Fizz in a Can

World Cup gold medallist with the can, Kjetil Borch (in the middle), silver medallist Sverre Nielsen (on the left) and bronze medallist Oliver Zeidler (on the right). Photo from Sverre Nielsen’s Instagram account.

2 November 2021

By Göran R Buckhorn

World Rowing, you can keep the gold medal, Sverre Nielsen says.

Yesterday, Norwegian sculling star Kjetil Borch wrote a frustrating post on his Instagram account. One of the things he brought up was how World Rowing had handled a situation at the World Cup in Sabaudia, Italy, when Borch’s gold medal in the single sculls race was taken away from him. In the race Borch won, with Sverri Nielsen of Denmark taking the second place and Oliver Zeidler of Germany the third place. HTBS contacted Borch if we may publish his Instagram post on HTBS. The answer from Kjetil came immediately – Klart det, “Sure”.

Kjetil Borch wrote that the race in Sabaudia was one of the coolest races he had ever raced. “I was in ecstasy!” he wrote. The reason he was disqualified* and fined €2,500 was that he had broken a commercial rule. In his euphoria to have won such a magnificent race, Broch forgot that he was holding a can of Red Bull when he went on the medal podium – it should be mentioned that Red Bull is one of Borch’s sponsors.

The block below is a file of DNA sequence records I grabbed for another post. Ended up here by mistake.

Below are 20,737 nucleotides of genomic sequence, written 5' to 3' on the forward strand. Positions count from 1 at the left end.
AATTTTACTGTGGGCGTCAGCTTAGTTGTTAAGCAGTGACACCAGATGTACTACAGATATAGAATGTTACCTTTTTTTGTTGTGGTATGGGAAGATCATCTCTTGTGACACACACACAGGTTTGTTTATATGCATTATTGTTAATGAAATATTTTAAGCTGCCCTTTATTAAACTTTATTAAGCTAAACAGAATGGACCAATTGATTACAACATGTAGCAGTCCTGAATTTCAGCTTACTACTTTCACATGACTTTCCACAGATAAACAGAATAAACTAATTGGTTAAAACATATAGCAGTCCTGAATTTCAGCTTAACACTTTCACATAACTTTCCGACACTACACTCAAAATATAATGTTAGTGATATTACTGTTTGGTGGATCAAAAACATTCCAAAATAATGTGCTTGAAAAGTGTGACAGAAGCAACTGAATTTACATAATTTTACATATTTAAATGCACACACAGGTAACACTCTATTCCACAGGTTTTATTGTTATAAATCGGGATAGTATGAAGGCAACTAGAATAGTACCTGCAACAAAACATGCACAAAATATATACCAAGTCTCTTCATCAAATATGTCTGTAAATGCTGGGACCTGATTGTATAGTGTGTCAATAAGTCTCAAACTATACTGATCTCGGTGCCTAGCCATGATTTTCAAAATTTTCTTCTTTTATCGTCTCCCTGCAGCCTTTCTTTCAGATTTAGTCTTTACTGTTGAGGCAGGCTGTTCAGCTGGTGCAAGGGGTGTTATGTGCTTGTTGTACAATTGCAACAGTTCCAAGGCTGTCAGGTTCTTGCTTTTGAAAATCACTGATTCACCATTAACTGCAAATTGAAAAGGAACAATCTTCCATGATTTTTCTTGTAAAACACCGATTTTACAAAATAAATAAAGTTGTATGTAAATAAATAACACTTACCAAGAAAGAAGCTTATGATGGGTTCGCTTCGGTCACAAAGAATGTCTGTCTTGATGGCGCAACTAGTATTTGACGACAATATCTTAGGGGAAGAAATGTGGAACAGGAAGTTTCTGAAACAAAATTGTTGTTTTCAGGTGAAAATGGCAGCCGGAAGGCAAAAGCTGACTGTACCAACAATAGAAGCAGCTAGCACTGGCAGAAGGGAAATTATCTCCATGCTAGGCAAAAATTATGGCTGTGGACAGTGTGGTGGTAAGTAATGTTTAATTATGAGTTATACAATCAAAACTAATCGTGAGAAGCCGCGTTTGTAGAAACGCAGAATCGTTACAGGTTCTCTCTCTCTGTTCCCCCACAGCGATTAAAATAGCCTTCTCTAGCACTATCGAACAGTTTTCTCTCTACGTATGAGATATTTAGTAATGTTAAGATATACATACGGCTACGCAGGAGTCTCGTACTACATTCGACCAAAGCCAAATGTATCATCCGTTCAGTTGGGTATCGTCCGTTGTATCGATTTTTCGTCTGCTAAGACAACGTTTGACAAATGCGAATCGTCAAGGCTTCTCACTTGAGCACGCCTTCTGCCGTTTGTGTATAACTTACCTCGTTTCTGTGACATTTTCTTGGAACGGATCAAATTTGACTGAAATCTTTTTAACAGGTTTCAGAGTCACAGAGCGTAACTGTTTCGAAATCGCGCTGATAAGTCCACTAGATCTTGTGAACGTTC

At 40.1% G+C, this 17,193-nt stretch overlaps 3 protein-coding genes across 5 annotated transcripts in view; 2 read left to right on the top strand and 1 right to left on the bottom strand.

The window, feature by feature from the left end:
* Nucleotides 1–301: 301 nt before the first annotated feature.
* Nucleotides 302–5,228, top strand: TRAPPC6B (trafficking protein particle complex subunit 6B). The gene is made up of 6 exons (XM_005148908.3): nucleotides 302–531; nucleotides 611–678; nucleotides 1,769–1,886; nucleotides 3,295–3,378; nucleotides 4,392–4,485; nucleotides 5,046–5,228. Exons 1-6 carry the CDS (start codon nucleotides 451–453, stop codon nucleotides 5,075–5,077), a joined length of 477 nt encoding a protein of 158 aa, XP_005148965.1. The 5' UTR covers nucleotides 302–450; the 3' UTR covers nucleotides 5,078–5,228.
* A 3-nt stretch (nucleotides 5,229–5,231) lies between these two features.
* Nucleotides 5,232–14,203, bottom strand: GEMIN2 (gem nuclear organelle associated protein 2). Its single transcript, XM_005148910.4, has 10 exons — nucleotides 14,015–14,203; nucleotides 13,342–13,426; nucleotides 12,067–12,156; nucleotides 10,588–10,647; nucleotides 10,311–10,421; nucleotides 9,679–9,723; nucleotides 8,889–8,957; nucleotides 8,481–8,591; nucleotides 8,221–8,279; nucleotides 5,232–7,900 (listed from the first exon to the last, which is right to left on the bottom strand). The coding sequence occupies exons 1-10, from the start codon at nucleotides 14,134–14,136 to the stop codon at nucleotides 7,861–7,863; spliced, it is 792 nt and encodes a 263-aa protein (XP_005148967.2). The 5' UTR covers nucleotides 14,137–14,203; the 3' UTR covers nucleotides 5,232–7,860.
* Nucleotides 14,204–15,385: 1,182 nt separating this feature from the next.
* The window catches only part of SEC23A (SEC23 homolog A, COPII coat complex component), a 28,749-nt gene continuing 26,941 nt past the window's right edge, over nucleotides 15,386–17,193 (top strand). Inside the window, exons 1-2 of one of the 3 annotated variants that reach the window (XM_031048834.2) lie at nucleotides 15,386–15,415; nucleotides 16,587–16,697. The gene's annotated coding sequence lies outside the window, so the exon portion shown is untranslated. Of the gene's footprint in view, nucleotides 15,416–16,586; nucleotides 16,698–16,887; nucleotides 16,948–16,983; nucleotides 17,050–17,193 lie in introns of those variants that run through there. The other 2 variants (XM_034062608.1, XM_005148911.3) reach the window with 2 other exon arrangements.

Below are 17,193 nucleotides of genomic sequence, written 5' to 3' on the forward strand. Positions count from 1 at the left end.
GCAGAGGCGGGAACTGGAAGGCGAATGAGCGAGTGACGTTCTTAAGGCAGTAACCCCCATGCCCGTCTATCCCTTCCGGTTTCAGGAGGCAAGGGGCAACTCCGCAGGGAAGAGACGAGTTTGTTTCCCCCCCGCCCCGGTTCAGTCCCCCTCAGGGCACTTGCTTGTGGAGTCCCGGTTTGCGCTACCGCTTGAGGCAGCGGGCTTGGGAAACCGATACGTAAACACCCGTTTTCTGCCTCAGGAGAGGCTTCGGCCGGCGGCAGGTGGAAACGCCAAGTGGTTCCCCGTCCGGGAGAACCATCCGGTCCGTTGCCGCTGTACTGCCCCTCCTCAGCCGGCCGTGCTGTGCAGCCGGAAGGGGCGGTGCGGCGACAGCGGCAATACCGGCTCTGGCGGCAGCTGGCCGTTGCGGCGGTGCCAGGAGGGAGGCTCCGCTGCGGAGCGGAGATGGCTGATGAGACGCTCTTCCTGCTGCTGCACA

Today, reactions are coming in on social media about the Red Bull debacle (and other things mentioned in Borch’s Instagram post, which by now has received close to 5,800 likes. That’s a lot, folks!).

Dane Sverre Nielsen wrote on his Instagram earlier today:

“Think I should comment on the situation from World Cup III [in] Saubaudia. I do believe @kjetilborch didn’t intentionally break world rowing’s commercial rules, therefore I believe the punishment of disqualification is too harsh.

“It was an awesome race and it’s unfortunate that this situation is going to ruin that. If they [World Rowing] want to punish Kjetil for overstepping the commercial rules, they could do that without tainting the integrity of a fair and good race.”

Nielsen continues to say:

@kjetilborch your still the Champ in my eyes 🥇

Ps @worldrowingofficial don’t bother sending me the gold medal.”

In a reply to Nielsen’s post, Kjetil Borch writes:

“Thanks Sverri, that means a lot to me💙🙌 Disqualification or not, it’s still on of the most memorable races I’ve ever races, against athletes I respect the most.”

In an Instagram post by Kiwi photographer Steve MacArthur, he writes under a photo of Borch holding a can of Red Bull while he is flexing his muscles and showing his six pack: “Head over to @kjetilborch page to see how much fizzz there is in a can of @redbull…”

The last words on this have not been written, I’m sure.

*A World Rowing umpire contacted HTBS saying that Kjetil Borch was not technically “disqualified”, he was “relegated”, which means that he was still on the result list of the race, but placed last in the field with no time. Of course this changes nothing for Borch.

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